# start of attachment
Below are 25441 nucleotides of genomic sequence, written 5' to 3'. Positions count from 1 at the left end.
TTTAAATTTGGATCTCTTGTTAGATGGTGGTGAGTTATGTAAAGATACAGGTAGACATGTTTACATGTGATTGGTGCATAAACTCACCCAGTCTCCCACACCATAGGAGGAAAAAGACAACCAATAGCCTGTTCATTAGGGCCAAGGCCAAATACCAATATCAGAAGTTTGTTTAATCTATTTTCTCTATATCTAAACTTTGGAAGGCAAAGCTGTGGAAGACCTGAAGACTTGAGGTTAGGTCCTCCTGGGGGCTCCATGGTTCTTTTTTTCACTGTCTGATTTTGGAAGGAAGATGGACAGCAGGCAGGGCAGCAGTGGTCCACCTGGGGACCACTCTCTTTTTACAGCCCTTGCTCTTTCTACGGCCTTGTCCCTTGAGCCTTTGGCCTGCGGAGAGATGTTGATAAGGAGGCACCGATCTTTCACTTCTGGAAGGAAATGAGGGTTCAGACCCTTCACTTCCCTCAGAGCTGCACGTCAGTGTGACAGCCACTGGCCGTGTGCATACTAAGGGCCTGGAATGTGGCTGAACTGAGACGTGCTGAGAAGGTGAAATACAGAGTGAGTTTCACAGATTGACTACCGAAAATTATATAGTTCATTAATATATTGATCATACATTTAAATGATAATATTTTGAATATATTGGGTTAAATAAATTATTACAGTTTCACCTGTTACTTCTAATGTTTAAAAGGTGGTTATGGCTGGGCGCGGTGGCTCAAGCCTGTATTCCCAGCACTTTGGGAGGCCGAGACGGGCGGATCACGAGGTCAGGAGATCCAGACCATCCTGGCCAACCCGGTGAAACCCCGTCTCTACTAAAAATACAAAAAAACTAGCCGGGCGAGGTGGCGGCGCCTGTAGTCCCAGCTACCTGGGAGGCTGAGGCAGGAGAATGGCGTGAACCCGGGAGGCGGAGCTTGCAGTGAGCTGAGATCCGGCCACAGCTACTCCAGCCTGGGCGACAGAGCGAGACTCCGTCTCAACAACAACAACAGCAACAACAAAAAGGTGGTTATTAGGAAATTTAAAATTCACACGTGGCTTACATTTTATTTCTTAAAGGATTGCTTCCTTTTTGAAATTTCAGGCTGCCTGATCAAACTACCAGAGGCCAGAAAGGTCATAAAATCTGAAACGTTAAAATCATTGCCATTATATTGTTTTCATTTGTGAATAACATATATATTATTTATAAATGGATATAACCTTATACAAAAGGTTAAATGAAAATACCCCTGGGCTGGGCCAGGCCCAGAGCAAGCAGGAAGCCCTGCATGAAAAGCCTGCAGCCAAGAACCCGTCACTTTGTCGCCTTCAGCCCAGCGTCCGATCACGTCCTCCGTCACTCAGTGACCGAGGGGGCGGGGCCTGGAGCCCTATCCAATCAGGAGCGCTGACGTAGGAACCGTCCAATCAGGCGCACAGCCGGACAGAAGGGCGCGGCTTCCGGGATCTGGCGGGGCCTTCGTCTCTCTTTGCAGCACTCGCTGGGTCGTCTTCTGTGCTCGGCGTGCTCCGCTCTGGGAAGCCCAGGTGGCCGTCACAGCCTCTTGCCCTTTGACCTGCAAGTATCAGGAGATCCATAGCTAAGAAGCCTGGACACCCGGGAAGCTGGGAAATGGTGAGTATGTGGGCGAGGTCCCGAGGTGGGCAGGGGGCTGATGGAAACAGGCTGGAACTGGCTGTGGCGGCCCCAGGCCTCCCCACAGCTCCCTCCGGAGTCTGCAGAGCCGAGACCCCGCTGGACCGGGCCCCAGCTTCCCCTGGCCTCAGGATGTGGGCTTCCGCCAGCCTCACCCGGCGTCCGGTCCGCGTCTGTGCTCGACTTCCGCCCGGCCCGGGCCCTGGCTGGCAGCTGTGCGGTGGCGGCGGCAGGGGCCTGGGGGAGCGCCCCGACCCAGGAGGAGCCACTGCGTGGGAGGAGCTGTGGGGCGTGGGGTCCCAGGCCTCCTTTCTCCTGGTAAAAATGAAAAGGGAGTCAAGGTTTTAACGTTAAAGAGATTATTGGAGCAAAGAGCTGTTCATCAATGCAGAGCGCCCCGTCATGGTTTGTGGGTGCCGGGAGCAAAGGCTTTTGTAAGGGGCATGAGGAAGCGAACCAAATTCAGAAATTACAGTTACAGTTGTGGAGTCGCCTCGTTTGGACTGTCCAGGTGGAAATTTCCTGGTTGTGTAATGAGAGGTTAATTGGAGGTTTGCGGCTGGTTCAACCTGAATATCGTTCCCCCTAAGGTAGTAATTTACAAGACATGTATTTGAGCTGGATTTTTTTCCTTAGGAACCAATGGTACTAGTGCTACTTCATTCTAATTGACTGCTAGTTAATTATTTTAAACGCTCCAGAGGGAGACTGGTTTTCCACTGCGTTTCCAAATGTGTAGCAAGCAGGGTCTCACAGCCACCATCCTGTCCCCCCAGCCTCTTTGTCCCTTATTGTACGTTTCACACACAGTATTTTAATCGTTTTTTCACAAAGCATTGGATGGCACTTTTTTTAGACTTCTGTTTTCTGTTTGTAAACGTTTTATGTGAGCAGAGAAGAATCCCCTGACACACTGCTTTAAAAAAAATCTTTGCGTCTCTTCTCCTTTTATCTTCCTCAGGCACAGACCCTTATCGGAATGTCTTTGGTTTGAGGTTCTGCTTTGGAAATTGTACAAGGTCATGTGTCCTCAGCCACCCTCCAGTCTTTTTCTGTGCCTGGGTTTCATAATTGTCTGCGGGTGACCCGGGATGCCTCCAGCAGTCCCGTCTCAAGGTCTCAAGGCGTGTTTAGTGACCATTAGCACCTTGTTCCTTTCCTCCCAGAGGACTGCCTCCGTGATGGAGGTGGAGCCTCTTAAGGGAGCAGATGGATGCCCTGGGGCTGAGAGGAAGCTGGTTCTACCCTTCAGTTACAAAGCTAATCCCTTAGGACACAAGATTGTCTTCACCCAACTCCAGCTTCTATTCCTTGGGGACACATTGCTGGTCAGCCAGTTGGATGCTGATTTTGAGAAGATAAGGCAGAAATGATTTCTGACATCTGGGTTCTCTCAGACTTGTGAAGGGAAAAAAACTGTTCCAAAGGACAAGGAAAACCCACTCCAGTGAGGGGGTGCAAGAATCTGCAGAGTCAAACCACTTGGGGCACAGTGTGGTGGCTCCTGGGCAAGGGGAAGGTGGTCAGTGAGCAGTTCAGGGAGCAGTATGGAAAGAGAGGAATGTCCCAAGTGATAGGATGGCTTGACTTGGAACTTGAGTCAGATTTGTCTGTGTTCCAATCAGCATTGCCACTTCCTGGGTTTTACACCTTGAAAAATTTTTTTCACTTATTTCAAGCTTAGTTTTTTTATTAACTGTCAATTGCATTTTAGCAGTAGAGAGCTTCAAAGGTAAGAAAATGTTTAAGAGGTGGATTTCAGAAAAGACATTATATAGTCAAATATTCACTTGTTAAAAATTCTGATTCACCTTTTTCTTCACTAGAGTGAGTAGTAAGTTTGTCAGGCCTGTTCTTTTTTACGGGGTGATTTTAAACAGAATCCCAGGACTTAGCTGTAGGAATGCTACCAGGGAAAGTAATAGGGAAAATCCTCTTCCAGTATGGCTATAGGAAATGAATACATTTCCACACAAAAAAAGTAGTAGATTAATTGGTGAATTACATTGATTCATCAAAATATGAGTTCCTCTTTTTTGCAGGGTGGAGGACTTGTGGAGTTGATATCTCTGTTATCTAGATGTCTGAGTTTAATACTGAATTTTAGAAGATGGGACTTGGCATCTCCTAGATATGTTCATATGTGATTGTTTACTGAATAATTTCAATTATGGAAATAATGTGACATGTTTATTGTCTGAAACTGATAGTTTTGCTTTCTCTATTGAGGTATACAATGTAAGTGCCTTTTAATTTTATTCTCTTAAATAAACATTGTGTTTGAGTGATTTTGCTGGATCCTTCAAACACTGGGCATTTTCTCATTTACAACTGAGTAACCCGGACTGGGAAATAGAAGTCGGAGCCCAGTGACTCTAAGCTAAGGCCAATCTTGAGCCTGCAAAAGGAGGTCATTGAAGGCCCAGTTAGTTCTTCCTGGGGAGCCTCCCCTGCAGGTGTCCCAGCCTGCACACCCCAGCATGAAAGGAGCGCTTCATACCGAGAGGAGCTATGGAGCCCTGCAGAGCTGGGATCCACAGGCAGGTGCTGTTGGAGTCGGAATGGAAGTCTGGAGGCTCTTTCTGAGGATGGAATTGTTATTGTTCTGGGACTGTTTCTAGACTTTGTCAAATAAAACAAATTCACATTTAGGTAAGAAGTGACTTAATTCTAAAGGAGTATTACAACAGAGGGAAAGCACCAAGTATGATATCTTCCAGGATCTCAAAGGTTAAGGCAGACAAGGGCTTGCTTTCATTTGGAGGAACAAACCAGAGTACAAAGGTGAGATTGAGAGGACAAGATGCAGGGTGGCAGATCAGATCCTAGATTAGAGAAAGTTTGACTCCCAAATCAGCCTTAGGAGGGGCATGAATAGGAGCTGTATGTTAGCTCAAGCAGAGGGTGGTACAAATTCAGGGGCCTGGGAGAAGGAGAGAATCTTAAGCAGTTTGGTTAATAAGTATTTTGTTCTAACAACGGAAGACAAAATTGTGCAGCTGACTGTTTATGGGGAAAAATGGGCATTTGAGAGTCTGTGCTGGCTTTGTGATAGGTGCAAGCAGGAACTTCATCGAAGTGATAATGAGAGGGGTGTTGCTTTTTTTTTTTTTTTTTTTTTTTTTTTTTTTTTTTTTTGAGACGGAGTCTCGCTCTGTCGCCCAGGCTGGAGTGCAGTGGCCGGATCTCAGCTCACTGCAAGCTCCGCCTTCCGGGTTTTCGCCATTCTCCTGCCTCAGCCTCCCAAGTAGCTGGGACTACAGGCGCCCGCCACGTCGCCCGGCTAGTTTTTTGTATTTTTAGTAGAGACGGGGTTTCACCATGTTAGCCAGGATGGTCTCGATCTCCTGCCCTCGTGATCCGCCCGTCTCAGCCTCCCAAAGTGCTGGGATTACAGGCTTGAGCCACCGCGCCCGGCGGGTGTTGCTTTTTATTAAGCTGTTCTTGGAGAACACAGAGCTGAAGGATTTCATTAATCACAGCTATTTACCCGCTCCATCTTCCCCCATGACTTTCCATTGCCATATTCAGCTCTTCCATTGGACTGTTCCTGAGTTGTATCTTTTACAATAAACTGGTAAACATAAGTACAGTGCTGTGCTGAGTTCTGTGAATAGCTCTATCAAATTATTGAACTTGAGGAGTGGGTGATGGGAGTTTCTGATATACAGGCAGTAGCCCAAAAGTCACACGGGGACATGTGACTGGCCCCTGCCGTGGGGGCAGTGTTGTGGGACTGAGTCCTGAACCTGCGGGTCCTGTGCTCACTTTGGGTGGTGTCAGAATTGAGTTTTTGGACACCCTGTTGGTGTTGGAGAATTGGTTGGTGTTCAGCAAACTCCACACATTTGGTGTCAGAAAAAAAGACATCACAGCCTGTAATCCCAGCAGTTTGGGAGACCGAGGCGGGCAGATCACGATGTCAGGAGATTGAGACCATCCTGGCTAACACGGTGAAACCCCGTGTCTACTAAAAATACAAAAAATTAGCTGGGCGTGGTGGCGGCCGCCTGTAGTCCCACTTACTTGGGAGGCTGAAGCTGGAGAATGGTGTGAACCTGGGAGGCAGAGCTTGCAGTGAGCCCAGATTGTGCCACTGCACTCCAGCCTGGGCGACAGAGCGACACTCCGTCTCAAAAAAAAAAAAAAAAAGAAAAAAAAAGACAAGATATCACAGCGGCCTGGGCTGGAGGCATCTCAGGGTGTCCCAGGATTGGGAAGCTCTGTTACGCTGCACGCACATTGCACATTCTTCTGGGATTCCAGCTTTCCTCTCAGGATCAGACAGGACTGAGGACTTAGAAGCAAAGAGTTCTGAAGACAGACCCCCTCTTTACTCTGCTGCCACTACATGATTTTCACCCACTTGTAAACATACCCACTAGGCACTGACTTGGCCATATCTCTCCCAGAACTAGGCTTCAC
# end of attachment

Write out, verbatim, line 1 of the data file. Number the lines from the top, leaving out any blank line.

Below are 25441 nucleotides of genomic sequence, written 5' to 3'. Positions count from 1 at the left end.